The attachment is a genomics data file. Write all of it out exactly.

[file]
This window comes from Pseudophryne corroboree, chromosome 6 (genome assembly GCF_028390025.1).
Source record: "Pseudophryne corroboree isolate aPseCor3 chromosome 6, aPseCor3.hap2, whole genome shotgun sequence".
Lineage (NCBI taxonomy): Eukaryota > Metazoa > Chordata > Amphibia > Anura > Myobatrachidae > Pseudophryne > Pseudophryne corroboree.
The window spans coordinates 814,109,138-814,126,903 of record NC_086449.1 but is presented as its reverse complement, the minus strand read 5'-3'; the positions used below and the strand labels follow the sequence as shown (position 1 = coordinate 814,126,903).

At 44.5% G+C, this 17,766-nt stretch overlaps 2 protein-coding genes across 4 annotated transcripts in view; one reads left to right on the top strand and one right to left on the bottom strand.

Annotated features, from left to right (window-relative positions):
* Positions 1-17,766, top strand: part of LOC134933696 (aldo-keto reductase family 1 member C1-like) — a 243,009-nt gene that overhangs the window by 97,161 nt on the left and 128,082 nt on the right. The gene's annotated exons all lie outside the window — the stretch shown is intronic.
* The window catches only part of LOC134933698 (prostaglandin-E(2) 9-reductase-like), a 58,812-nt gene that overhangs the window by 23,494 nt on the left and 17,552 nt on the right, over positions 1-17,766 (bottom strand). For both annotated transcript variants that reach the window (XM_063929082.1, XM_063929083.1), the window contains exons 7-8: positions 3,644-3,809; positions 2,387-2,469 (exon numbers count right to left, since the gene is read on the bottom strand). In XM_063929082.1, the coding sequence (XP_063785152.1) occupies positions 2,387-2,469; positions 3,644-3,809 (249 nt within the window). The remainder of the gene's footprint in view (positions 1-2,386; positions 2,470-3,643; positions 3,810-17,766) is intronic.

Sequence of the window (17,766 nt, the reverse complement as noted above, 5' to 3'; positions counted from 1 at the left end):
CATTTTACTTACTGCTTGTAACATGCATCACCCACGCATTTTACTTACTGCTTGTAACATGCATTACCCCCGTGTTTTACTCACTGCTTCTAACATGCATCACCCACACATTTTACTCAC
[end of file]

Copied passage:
This window comes from Pseudophryne corroboree, chromosome 6 (genome assembly GCF_028390025.1).
Source record: "Pseudophryne corroboree isolate aPseCor3 chromosome 6, aPseCor3.hap2, whole genome shotgun sequence".
Lineage (NCBI taxonomy): Eukaryota > Metazoa > Chordata > Amphibia > Anura > Myobatrachidae > Pseudophryne > Pseudophryne corroboree.
The window spans coordinates 814,109,138-814,126,903 of record NC_086449.1 but is presented as its reverse complement, the minus strand read 5'-3'; the positions used below and the strand labels follow the sequence as shown (position 1 = coordinate 814,126,903).

At 44.5% G+C, this 17,766-nt stretch overlaps 2 protein-coding genes across 4 annotated transcripts in view; one reads left to right on the top strand and one right to left on the bottom strand.

Annotated features, from left to right (window-relative positions):
* Positions 1-17,766, top strand: part of LOC134933696 (aldo-keto reductase family 1 member C1-like) — a 243,009-nt gene that overhangs the window by 97,161 nt on the left and 128,082 nt on the right. The gene's annotated exons all lie outside the window — the stretch shown is intronic.
* The window catches only part of LOC134933698 (prostaglandin-E(2) 9-reductase-like), a 58,812-nt gene that overhangs the window by 23,494 nt on the left and 17,552 nt on the right, over positions 1-17,766 (bottom strand). For both annotated transcript variants that reach the window (XM_063929082.1, XM_063929083.1), the window contains exons 7-8: positions 3,644-3,809; positions 2,387-2,469 (exon numbers count right to left, since the gene is read on the bottom strand). In XM_063929082.1, the coding sequence (XP_063785152.1) occupies positions 2,387-2,469; positions 3,644-3,809 (249 nt within the window). The remainder of the gene's footprint in view (positions 1-2,386; positions 2,470-3,643; positions 3,810-17,766) is intronic.

Sequence of the window (17,766 nt, the reverse complement as noted above, 5' to 3'; positions counted from 1 at the left end):
CATTTTACTTACTGCTTGTAACATGCATCACCCACGCATTTTACTTACTGCTTGTAACATGCATTACCCCCGTGTTTTACTCACTGCTTCTAACATGCATCACCCACACATTTTACTCAC